Salvage the hidden space at the recessed ends of your closets by adding a set of wire shelves, which are available in various widths.
Measure the width and depth of the space. Then choose the correct shelving and ask the salesperson to cut the shelves to length for you. Subtract 3/8 inch from the actual width to determine the shelf length. Buy a pair of end mounting brackets and a pair of plastic clips for each shelf.
Shoe Storage Booster Stool
Build this handy stool in one hour and park it in your closet. You can also use it as a step to reach the high shelf. All you need is a 4- x 4-ft. sheet of 3/4-in. plywood, wood glue and a handful of 8d finish nails.
Cut the plywood pieces according to the illustration. Spread wood glue on the joints, then nail them together with 8d finish nails. First, nail through the sides into the back. Then nail through the top into the sides and back. Finally, mark the location of the two shelves and nail through the sides into the shelves.
Stacked Recycling Tower
Five plastic containers, six 2x2s and screws and one hour’s work are all it takes to put together this space-saving recycling storage rack. The frame fits containers that have a top that measures 14-1/2 inches x 10 inches and are 15 inches tall.
Assemble a Sandwich Bag Parts Organizer
Keep screws, connectors, nails and other small parts in sight and handy with this resealable bag holder. You can build it out of a 3/4-in.-thick scrap of plywood.
Start by cutting two pieces of plywood as shown. Draw lines one inch apart across the shorter piece with a square, stopping one inch from the edge. Now cut along the lines with a jigsaw. Screw the two pieces of plywood together and screw the unit to the wall. Fill resealable bags and slip them into the slots.
Two-Story Closet DIY Storage Shelves
There’s a lot of space above the shelf in most closets. Even though it’s a little hard to reach, it’s a great place to store seldom-used items. Make use of this wasted space by adding a second shelf above the existing one.
Buy enough closet shelving material to match the length of the existing shelf plus enough for two end supports and middle supports over each bracket. Twelve-inch-wide shelving is available in various lengths and finishes at home centers and lumberyards.
We cut the supports 16 inches long, but you can place the second shelf at whatever height you like. Screw the end supports to the walls at each end. Use drywall anchors if you can’t hit a stud. Then mark the position of the middle supports onto the top and bottom shelves with a square and drill 5/32-in. clearance holes through the shelves. Drive 1-5/8-in. screws through the shelf into the supports.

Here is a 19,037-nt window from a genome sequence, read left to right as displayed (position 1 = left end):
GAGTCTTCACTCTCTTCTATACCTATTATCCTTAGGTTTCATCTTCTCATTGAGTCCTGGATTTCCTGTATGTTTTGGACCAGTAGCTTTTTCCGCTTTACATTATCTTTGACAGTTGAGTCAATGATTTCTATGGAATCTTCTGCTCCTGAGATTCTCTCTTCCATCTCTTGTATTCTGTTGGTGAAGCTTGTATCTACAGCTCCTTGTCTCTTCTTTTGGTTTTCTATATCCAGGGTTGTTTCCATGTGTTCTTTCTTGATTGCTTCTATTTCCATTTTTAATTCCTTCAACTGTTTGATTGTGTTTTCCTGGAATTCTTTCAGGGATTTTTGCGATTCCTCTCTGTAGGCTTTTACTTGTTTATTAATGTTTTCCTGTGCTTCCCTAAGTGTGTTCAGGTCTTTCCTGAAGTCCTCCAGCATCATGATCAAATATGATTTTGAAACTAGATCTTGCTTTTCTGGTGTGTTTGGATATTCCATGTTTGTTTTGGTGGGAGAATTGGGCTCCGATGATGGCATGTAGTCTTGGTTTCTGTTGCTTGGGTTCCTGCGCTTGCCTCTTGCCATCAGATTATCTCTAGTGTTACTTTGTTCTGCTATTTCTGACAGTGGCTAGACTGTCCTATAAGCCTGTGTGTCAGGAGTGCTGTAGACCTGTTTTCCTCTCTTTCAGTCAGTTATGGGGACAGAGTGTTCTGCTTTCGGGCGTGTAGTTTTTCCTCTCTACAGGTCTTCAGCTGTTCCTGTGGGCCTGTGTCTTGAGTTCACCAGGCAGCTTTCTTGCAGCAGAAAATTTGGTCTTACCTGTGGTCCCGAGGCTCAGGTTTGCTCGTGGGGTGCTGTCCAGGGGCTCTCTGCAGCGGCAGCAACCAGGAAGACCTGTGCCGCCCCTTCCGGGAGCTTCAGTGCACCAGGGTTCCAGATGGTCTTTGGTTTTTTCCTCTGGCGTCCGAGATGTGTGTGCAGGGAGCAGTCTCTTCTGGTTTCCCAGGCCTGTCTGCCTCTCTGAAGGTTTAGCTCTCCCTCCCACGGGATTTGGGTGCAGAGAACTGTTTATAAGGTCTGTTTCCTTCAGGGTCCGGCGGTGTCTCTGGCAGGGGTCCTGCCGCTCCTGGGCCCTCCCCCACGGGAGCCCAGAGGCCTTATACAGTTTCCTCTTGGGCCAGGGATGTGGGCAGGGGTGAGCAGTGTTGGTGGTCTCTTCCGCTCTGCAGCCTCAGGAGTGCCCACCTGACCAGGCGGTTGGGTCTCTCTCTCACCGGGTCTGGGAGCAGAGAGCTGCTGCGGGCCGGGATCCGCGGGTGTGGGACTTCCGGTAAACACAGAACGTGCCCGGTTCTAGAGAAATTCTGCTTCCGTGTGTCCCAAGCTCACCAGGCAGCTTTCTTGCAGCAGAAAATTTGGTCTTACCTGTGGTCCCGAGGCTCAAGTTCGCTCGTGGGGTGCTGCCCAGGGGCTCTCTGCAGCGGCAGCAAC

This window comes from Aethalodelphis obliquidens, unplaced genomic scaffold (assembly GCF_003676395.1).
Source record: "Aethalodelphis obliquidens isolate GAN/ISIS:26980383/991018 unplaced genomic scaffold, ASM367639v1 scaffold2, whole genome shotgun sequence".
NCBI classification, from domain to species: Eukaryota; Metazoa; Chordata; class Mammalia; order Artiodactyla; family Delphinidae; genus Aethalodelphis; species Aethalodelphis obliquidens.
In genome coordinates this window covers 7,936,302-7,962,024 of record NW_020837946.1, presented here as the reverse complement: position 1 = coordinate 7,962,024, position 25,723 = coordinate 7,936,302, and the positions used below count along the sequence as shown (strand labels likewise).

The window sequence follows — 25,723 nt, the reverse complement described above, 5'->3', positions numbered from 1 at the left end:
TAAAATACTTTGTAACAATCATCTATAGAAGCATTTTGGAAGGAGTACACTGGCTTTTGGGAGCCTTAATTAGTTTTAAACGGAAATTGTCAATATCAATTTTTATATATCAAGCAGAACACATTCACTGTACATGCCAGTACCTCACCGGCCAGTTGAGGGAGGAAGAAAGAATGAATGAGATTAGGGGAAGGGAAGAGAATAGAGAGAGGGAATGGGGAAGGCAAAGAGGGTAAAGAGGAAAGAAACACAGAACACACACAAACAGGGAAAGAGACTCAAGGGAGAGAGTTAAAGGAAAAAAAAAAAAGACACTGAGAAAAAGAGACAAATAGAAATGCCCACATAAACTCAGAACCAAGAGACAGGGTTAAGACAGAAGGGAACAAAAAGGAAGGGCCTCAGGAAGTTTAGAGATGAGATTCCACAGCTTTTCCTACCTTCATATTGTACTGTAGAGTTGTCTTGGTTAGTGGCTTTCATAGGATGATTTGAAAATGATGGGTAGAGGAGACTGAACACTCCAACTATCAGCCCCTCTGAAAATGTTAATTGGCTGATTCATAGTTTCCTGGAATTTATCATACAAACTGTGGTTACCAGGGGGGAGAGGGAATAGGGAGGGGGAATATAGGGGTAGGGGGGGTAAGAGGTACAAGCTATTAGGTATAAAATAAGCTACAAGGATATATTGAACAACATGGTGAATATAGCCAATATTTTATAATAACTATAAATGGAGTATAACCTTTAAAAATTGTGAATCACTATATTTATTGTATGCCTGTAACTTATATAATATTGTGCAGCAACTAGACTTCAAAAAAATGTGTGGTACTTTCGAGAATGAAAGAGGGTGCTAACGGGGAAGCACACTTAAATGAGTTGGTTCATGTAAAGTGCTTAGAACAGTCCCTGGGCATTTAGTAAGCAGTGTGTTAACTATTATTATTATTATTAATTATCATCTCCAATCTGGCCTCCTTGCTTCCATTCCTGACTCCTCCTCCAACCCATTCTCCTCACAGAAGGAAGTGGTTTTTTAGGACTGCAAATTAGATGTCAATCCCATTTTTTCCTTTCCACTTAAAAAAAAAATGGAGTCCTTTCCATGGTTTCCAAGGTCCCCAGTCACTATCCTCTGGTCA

The back of a door that opens into a utility room or closet makes a handy hanging space. The trouble is, most doors don’t offer a good mounting surface for hardware. The solution is to screw a piece of 3/4-in. plywood to the back of the door. Add construction adhesive for hollow-core doors.
Cut the plywood three or four inches shy of the door edges to avoid conflicts with the doorknob or hinges. Now you can mount as many hooks, magnets and other storage gizmos as you like. Want more behind the door storage?
Double-Decker Closet Rod
All you need to gain a lot of hanging space in your closet are two metal closet brackets and a length of closet rod. If your existing closet rod is at least 66 inches from the floor, there’s enough space to add a second rod below it and still hang shirts and slacks. We placed the top of the rod 35 inches from the floor, which allowed just enough room to hang two levels of pants.
Locate studs on the back wall of the closet with a stud finder. Then attach metal brackets to the studs. Use a level to align the brackets along the top. Space the brackets no more than 32 inches apart.
Glass Shower Shelf
Tired of shampoo and conditioner bottles cluttering the rim of your tub? This tempered safety glass shelf on a cable shelf bracket is an easy solution.
The cable shelf bracket requires only two screws for support. If studs aren’t located in the right positions, use toggle bolts to anchor the shelf brackets. The glass hangs on the cables. Order a tempered glass shelf from a local glass company. We installed a 3/8-in.-thick, 12-in.-deep shelf.